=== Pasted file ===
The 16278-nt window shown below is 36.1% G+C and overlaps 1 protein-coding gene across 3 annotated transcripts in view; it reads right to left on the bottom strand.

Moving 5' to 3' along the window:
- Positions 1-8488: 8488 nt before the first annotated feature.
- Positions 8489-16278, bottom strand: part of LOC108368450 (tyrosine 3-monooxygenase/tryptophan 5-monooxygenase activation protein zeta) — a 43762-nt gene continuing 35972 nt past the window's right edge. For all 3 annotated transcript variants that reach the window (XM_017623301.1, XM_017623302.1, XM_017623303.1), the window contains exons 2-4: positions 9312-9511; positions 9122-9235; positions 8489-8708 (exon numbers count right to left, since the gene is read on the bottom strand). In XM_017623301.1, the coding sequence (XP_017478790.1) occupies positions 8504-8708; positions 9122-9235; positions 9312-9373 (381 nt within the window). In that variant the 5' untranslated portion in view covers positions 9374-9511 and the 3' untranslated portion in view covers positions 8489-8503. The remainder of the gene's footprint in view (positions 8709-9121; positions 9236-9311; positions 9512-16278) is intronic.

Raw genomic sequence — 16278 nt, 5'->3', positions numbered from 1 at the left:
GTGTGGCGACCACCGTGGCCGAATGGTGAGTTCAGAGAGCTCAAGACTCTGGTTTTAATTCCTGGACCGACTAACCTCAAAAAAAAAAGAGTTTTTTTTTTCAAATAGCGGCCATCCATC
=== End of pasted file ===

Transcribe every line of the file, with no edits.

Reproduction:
The 16278-nt window shown below is 36.1% G+C and overlaps 1 protein-coding gene across 3 annotated transcripts in view; it reads right to left on the bottom strand.

Moving 5' to 3' along the window:
- Positions 1-8488: 8488 nt before the first annotated feature.
- Positions 8489-16278, bottom strand: part of LOC108368450 (tyrosine 3-monooxygenase/tryptophan 5-monooxygenase activation protein zeta) — a 43762-nt gene continuing 35972 nt past the window's right edge. For all 3 annotated transcript variants that reach the window (XM_017623301.1, XM_017623302.1, XM_017623303.1), the window contains exons 2-4: positions 9312-9511; positions 9122-9235; positions 8489-8708 (exon numbers count right to left, since the gene is read on the bottom strand). In XM_017623301.1, the coding sequence (XP_017478790.1) occupies positions 8504-8708; positions 9122-9235; positions 9312-9373 (381 nt within the window). In that variant the 5' untranslated portion in view covers positions 9374-9511 and the 3' untranslated portion in view covers positions 8489-8503. The remainder of the gene's footprint in view (positions 8709-9121; positions 9236-9311; positions 9512-16278) is intronic.

Raw genomic sequence — 16278 nt, 5'->3', positions numbered from 1 at the left:
GTGTGGCGACCACCGTGGCCGAATGGTGAGTTCAGAGAGCTCAAGACTCTGGTTTTAATTCCTGGACCGACTAACCTCAAAAAAAAAAGAGTTTTTTTTTTCAAATAGCGGCCATCCATC